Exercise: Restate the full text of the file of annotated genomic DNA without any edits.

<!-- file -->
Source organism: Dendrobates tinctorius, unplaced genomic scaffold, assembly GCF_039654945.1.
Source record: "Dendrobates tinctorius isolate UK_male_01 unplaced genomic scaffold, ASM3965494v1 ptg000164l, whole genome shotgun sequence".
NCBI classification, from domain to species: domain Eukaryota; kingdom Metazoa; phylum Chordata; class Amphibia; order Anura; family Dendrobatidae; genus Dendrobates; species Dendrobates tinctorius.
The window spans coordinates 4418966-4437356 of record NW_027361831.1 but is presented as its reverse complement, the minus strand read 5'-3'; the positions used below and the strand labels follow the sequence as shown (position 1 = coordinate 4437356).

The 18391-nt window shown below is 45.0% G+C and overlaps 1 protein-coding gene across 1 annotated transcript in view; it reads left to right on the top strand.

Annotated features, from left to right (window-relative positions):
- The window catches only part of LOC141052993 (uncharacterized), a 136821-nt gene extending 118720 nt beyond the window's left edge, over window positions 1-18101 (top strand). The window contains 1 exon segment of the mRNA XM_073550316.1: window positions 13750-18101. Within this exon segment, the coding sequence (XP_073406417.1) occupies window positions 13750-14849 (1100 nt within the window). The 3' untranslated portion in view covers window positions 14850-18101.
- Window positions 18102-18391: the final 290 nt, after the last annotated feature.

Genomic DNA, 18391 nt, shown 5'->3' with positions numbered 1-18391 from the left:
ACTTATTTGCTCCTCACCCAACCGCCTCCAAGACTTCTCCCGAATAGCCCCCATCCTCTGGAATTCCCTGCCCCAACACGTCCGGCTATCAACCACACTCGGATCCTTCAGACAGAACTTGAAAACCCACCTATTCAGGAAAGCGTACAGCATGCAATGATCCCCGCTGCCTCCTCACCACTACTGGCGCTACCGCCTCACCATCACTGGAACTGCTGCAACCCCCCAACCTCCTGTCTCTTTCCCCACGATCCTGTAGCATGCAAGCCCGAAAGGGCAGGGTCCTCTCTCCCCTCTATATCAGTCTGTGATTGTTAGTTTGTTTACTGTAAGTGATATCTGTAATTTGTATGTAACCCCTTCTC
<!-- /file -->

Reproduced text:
Source organism: Dendrobates tinctorius, unplaced genomic scaffold, assembly GCF_039654945.1.
Source record: "Dendrobates tinctorius isolate UK_male_01 unplaced genomic scaffold, ASM3965494v1 ptg000164l, whole genome shotgun sequence".
NCBI classification, from domain to species: domain Eukaryota; kingdom Metazoa; phylum Chordata; class Amphibia; order Anura; family Dendrobatidae; genus Dendrobates; species Dendrobates tinctorius.
The window spans coordinates 4418966-4437356 of record NW_027361831.1 but is presented as its reverse complement, the minus strand read 5'-3'; the positions used below and the strand labels follow the sequence as shown (position 1 = coordinate 4437356).

The 18391-nt window shown below is 45.0% G+C and overlaps 1 protein-coding gene across 1 annotated transcript in view; it reads left to right on the top strand.

Annotated features, from left to right (window-relative positions):
- The window catches only part of LOC141052993 (uncharacterized), a 136821-nt gene extending 118720 nt beyond the window's left edge, over window positions 1-18101 (top strand). The window contains 1 exon segment of the mRNA XM_073550316.1: window positions 13750-18101. Within this exon segment, the coding sequence (XP_073406417.1) occupies window positions 13750-14849 (1100 nt within the window). The 3' untranslated portion in view covers window positions 14850-18101.
- Window positions 18102-18391: the final 290 nt, after the last annotated feature.

Genomic DNA, 18391 nt, shown 5'->3' with positions numbered 1-18391 from the left:
ACTTATTTGCTCCTCACCCAACCGCCTCCAAGACTTCTCCCGAATAGCCCCCATCCTCTGGAATTCCCTGCCCCAACACGTCCGGCTATCAACCACACTCGGATCCTTCAGACAGAACTTGAAAACCCACCTATTCAGGAAAGCGTACAGCATGCAATGATCCCCGCTGCCTCCTCACCACTACTGGCGCTACCGCCTCACCATCACTGGAACTGCTGCAACCCCCCAACCTCCTGTCTCTTTCCCCACGATCCTGTAGCATGCAAGCCCGAAAGGGCAGGGTCCTCTCTCCCCTCTATATCAGTCTGTGATTGTTAGTTTGTTTACTGTAAGTGATATCTGTAATTTGTATGTAACCCCTTCTC